There are over 10 million people with a 401(k) or 403(b) who potentially invest in both a target-date fund and other assets, according to a new report from Morningstar, an investment research firm. But doing so could possibly hurt your bottom line.
That's because target-date funds already hold a diverse array of stocks and bonds that rebalance automatically over time. They are designed to simplify the investing process: An investor can select the single fund that aligns with their risk tolerance or expected retirement year, and the work of picking stocks and bonds is done for them.
Selecting other investments in addition to a target-date fund, then, "significantly diminishes" its efficacy, according to the report, which analyzed the allocation decisions of 30,516 investors who mix target-date funds with other types of assets.
"Less efficient portfolios means lower realized returns," David Blanchett, head of retirement research for Morningstar Investment Management and the author of the report, tells CNBC Make It.
Instead, target-date funds are best used as an "all or none investment."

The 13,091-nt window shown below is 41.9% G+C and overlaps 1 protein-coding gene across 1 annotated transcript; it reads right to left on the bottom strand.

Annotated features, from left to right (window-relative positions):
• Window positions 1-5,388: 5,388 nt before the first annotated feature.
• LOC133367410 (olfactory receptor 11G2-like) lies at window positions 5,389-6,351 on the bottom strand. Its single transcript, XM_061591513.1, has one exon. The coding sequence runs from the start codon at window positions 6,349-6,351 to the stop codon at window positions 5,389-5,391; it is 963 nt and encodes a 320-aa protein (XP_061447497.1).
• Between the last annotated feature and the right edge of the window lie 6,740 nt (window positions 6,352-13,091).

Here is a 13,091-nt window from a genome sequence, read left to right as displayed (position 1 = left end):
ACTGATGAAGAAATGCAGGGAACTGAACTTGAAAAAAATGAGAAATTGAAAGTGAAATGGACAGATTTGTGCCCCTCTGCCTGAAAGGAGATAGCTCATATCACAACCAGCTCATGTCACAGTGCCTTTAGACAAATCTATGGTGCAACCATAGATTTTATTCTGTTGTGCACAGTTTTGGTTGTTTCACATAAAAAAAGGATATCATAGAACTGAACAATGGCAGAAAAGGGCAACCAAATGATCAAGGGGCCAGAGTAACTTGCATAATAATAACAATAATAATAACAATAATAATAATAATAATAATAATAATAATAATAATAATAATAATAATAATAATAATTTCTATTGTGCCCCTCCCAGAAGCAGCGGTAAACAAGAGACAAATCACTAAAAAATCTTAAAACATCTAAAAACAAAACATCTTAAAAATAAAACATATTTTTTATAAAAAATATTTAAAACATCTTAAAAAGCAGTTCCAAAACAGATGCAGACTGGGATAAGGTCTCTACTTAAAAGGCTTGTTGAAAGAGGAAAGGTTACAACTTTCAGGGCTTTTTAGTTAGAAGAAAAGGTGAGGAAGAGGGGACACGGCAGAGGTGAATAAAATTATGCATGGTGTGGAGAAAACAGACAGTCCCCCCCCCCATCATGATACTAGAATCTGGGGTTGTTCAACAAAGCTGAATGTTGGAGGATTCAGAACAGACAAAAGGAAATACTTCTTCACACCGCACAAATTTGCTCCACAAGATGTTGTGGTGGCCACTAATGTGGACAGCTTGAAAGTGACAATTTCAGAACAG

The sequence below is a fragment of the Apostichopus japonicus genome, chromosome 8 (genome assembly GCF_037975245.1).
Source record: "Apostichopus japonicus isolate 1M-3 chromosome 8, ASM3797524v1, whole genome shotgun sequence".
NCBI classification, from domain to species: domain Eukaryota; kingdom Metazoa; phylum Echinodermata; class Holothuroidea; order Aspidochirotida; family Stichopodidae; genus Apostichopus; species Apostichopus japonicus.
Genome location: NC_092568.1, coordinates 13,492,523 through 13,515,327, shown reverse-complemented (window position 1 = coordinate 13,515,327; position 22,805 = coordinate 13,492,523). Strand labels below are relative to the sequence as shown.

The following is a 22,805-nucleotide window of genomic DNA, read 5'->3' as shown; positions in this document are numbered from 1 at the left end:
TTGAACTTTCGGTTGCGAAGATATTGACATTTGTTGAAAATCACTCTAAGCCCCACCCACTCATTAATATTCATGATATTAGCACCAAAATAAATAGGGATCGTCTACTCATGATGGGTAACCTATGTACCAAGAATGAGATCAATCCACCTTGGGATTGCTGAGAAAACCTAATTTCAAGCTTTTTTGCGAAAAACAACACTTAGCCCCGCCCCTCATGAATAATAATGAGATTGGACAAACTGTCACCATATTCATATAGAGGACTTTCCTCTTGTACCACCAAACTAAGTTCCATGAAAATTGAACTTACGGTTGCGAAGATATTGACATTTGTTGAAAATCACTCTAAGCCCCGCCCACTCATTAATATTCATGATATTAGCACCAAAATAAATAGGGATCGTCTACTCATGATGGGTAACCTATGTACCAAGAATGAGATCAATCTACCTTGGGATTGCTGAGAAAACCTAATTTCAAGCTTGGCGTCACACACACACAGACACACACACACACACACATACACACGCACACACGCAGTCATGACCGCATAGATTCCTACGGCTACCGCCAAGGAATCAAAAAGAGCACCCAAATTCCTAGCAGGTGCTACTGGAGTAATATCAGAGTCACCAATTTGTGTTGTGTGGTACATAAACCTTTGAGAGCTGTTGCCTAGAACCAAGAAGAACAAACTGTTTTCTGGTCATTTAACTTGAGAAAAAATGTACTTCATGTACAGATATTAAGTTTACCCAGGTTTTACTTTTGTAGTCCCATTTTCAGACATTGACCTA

Individuals may combine investments because they don't understand what a target-date fund actually is. While they think adding other stocks or funds will help them "out perform" the market, they are actually diluting the value of a target-date fund.
"They may appear as a single investment option and participants may not realize the target-date fund is in fact a diversified, multi-asset fund intended to be a standalone investment," the report says.
Investors who mix their target-date funds with other investments tend to be more aggressive, the report says. But rather than adding stock funds to their investment mix, they'd be better off selecting a more aggressive target-date fund altogether. If they plan to retire in 2045 and are invested in the target-date fund that corresponds with that year, it'd be better to opt for the 2050 or 2060 fund, which will have a higher risk level.
For more savvy investors, selecting your own mix of stock and bond funds might be the smart move. But if you want a hands-off approach or are still learning the ropes, a single target-date fund is the best option.
You won't be alone: There is now more than $1.7 trillion in assets held in target-date funds, per Morningstar, an almost tenfold increase from December 2007. Around 80% of plan participants invest in a target-date fund when it is offered as the plan's default.
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